The University of Iowa College of Liberal Arts & Sciences Department of English

Theodore Dreiser, Sister Carrie

Critics found the title of this novel perplexing. Why do you think Dreiser entitled it Sister Carrie?

An earlier tentative title was, “The Flesh and the Spirit.” Would this have been a suitable title?

 At the time of its appearance and for a generation afterwards, this novel was much criticized and praised. What do you think may have been the grounds on which it was attacked or defended?

Which of its features or concerns would have seemed new at the time of publication?

Would twenty-first century readers respond differently to the novel? What stylistic features would they be inclined to notice?

Chapters 1-22:

What do we learn about Carrie in the opening chapters? To what degree does the narrator criticize her? Exonerate and praise her? What are some of her limitations?

Do you find the narrator’s reactions to Carrie entirely consistent?

From Carrie’s experiences, what do we learn about working conditions for young women in Chicago in the late nineteenth-century?

What is the narrator’s opinion of Carrie’s work associates? Carrie’s opinion? What are some troubling aspects of her work situation?

What causes her to lose her job? Why isn’t she able to find another readily?

According to the narrator, who or what is responsible for Carrie’s life as a “kept woman”? Is she entirely responsible? Her seducers? The employment conditions of the time?

What purpose is served by the introduction of Minnie and Sven Hanson? Are they to some degree responsible for Carrie’s choices?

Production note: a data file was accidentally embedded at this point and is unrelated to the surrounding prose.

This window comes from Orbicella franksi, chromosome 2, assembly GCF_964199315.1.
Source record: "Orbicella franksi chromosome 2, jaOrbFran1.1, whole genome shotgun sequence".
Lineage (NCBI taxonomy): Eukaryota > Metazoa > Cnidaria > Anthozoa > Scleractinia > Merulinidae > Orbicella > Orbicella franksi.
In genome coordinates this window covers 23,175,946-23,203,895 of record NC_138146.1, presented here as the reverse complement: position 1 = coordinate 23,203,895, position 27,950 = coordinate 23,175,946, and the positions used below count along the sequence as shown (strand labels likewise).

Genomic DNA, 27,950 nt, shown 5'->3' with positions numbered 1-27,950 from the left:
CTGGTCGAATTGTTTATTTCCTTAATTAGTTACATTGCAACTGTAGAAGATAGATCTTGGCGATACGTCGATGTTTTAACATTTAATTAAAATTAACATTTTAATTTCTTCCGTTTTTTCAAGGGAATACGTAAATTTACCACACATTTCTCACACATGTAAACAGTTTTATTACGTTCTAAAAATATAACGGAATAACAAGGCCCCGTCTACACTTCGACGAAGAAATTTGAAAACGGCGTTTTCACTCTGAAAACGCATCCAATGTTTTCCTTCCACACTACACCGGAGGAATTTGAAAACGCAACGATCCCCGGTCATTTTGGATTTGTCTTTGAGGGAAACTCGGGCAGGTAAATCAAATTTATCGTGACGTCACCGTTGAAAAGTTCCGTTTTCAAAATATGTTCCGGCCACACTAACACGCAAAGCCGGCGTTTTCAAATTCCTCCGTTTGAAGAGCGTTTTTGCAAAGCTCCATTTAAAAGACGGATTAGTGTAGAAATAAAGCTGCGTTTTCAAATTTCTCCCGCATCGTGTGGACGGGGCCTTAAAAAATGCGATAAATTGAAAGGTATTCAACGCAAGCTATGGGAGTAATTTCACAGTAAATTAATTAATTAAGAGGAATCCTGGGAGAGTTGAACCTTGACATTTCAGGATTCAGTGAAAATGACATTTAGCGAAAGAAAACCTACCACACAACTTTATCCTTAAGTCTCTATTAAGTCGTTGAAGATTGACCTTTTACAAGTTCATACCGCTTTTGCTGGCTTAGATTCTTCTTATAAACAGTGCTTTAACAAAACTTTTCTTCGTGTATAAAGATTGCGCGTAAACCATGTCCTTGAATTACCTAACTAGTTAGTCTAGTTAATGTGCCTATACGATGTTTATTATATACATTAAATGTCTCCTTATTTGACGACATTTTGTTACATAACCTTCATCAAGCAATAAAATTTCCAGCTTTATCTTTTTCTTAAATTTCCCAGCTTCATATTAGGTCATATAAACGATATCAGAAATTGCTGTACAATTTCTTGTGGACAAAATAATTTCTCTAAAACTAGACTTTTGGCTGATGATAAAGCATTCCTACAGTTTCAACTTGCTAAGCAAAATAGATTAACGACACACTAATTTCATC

What are some implications of Carrie’s attraction toward city lights and desire to attend the theater?

What characterizes the lifestyles of Douet and Hurstwood? How is Douet represented? What does the narrator see as his limitations?

What motivates Carrie to live with Douet? What comes to be her opinion of him? In the narrator’s view, how does she change or develop over time?

What is symbolic about the scene in which Douet, Hurstwood and Carrie gamble?

What role is played by clothes and appearance in the novel? By the references to material goods and consumerism?

How would you describe the narrator’s view of most of the characters of the novel, and thus of human nature? What seems to motivate them, and are there exceptions?

Which seem to be the novel’s best characters, if any? Of whom does the narrative voice seem to most approve?

What view does the narrator take of Carrie’s relationship with Hurstwood? Are the latter’s motivations favorably presented?

What do we learn of his relationship with his wife? Does the narrator judge her actions unfavorably? How is his relationship to his children presented?

What events lead to Carrie’s debut as an actress? What talents does she display?

What seems important about the scene in which she performs as Douet and Hurstwood watch?

Does the novel's interest center on Sister Carrie, or on the male rivals for her attentions? To what extent is the focus of attention shared? Would this have added to its appeal?

To what does Dreiser ascribe women’s alleged fitness for the stage? What effect does her acting performance have on her?

How does Carrie react on learning of Hurstwood's marriage? Whom does she blame for her ignorance of his marital state?

Can this novel be described as feminist in modern terms? Anti-feminist? Neither or both?

Can you discern autobiographical elements to the novel? Would the author have identified with Carrie, with Douet, and/or with Hurstwood? With the problems of being poor in Chicago?

Can you identify two or three important instances of narrative intervention which you think important to the novel’s themes?

What values/ways of life are shared by Carrie, Drouet and Hurstwood? To what extent and where in the novel are these values critiqued?

Chapters 23-35:

What are Hurstwood’s motives for embezzlement? Does his theft seem consistent with what we have earlier known of him?

What are some features of the scene which describes his act? What causes the safe to close? Does he feel regret? Had the safe not closed, would he have completed the theft?

How do you think Dreiser expected readers supposed to judge him?